What Will 2021 Be Like for Enterprise Robotics?

Enterprise Robotics
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In 2020, the world faced many challenges. But despite the challenges, many opportunities opened to robotics companies for grocery spaces and logistics. Many supply chains were overburdened, and the experience clearly showed the need for a more efficient supply chain systems. Further, many sectors suffered from workforce constraints because of illness and safety protocols.   

The lessons the economic sectors faced in 2020 emphasized robotics’ effectiveness in manufacturing, supply chain, and product management.

At the beginning of the year, many industry sectors provide predictions that will become the most current trend. Some of the most affected sectors by the pandemic are also the ones that will be most receptive to automation.

Predictions for enterprise robotics

When the epidemic was still rampant, the e-commerce supply chain – sortation facilities, fulfillment centers, shippers, retailers and third-party logistics operations delivered with warehouse robots’ help. The robots provided support for the minimal number of employees who were allowed to work onsite.

Even before the pandemic, there was already an issue finding human labor for distribution centers and warehouses, according to the CEO of Fetch Robotics, Melonee Wise. The company is the maker of various autonomous mobile robots such as the Freight1500, a robotic pallet mover capable of carrying a maximum of 3,300 pounds.

Here are the predictions for the increasing use of enterprise robots.

Automatic Vehicle
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Robots will feature more in warehouse management

Autonomous robots will take on more expansive roles in warehouses and stores. Many of them are collecting inventory updates in real-time, and they can find the exact location of products alongside curbside pickup services, online order pickers, and mobile shopping apps.

These autonomous robots will be of prime importance in large retail environments where thousands of consumer items are stored in huge warehouses. The robots’ ability to find a particular product will improve productivity, as they can quickly scan shelves.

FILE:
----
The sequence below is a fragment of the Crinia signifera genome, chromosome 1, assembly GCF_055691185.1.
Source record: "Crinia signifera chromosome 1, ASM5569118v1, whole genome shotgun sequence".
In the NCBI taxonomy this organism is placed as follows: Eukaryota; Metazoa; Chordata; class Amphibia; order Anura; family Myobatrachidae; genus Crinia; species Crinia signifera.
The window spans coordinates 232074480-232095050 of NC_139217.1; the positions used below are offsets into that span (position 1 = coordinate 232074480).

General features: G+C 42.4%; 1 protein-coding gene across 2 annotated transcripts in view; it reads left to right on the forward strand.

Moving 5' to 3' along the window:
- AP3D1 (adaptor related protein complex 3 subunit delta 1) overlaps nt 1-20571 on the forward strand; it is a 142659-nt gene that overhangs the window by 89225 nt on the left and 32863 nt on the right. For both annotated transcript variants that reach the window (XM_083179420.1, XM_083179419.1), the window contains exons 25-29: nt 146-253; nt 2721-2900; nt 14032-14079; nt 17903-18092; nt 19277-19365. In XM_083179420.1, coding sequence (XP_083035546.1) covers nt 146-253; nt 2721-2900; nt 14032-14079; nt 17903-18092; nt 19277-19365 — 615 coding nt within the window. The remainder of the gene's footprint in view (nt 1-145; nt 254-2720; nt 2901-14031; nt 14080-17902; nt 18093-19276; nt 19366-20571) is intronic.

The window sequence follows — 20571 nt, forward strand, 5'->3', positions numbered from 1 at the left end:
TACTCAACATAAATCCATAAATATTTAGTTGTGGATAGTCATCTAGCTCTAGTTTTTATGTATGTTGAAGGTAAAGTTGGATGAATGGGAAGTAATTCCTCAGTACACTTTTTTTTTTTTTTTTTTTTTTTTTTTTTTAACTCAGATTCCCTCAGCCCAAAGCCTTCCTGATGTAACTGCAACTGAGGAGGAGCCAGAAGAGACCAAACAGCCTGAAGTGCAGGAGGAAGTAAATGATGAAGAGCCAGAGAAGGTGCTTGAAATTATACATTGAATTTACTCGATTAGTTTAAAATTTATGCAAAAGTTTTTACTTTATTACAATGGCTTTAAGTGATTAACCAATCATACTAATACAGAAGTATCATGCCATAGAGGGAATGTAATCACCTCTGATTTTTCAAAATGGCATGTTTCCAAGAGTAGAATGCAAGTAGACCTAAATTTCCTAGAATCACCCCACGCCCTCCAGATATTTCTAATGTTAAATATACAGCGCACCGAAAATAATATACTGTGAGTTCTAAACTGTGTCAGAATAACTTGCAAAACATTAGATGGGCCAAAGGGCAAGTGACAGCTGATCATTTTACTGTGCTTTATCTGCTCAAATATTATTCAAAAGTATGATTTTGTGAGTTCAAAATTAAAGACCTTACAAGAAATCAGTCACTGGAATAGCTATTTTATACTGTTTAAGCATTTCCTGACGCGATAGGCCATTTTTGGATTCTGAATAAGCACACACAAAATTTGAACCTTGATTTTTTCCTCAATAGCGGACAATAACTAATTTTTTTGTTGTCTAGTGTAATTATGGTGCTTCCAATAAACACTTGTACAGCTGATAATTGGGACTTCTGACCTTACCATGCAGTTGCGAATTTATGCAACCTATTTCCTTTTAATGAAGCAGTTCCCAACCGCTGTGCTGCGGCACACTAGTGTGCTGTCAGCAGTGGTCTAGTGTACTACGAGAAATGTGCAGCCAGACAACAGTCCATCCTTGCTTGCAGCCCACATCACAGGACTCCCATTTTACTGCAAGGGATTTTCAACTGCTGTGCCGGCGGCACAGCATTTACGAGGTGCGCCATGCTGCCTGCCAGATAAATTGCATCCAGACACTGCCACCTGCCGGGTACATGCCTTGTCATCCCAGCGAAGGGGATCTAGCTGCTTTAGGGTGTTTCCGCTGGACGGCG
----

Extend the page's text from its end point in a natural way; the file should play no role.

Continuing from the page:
Multipurpose robots will be the epitome of multitasking 

Robots used to perform specific tasks. But the new enterprise robots will be programmed to perform various tasks, from hazard detection, surface disinfection, security checks to inventory management, among others. The future enterprise robots will mix/match automated functions to respond to the enterprise’s specific needs.

Ensure adequate supply of ‘fast movers’

During the height of the epidemic outbreak, grocery store shelves quickly run out of stock of toilet papers, hand sanitizers, alcohol, wet tissues, and other products. It became tough to restock the shelves, as store staff is minimal. Automation is needed to ensure an adequate supply of fast-moving products. Ensuring that shelves are always restocked needs integrating information among supply chain, warehouse, backroom and shelf-level data. This means the correlation of inventory data with order management systems, warehouse management and POS using robotics. 

Regional, independent stores will adopt agile and fast robots 

While larger firms scaled back on using robots, there is clear evidence of robots’ migration to small and medium-sized businesses. These firms are increasingly using in-store robots to improve their automation capabilities.  

Labor shortages will prevail

Mass layoffs and work from home made the workforce suffer. The trend is not going to ease up soon, so a tight labor market will continue. But the economy has to bounce back, and one of the most viable solutions is to employ automation, particularly the tasks performed manually and routinely. Robots can scan shelves in a few hours,  with an accuracy rate of 95 percent. It is a task that can take employees several days to finish. Robots do not get tired, distracted or bored while performing mundane tasks.  

Seamless integration to improve customer satisfaction

Retailers should deploy shelf-scanning robots quickly to ensure that customers will get used to them. The technology will ensure that shelves are always full, so customers can find the products they need, which will improve customer satisfaction and increase the store’s revenue. The process will require the seamless integration of the different in-store departments and third party suppliers.

Fixed cameras, drones and sensors will become necessary accessories 

Autonomous robots will work with different in-store technologies such as sensors, drones and fixed cameras to improve data gathering. The system will enhance real-time visibility of products in hard to see and hard to reach places. The sensors will increase the ”sensing” capabilities of robots, such as detecting certain gases that indicate that foods are either stored improperly or about to lose their freshness.

Although it is always prudent to take predictions with a grain of salt, it is more than likely that there will be a massive deployment of enterprise robotics to ensure the workforce’s safety and well-being and increased revenue of retailers. One of the things that will make these predictions happen is the rapid implementation of 5G technology.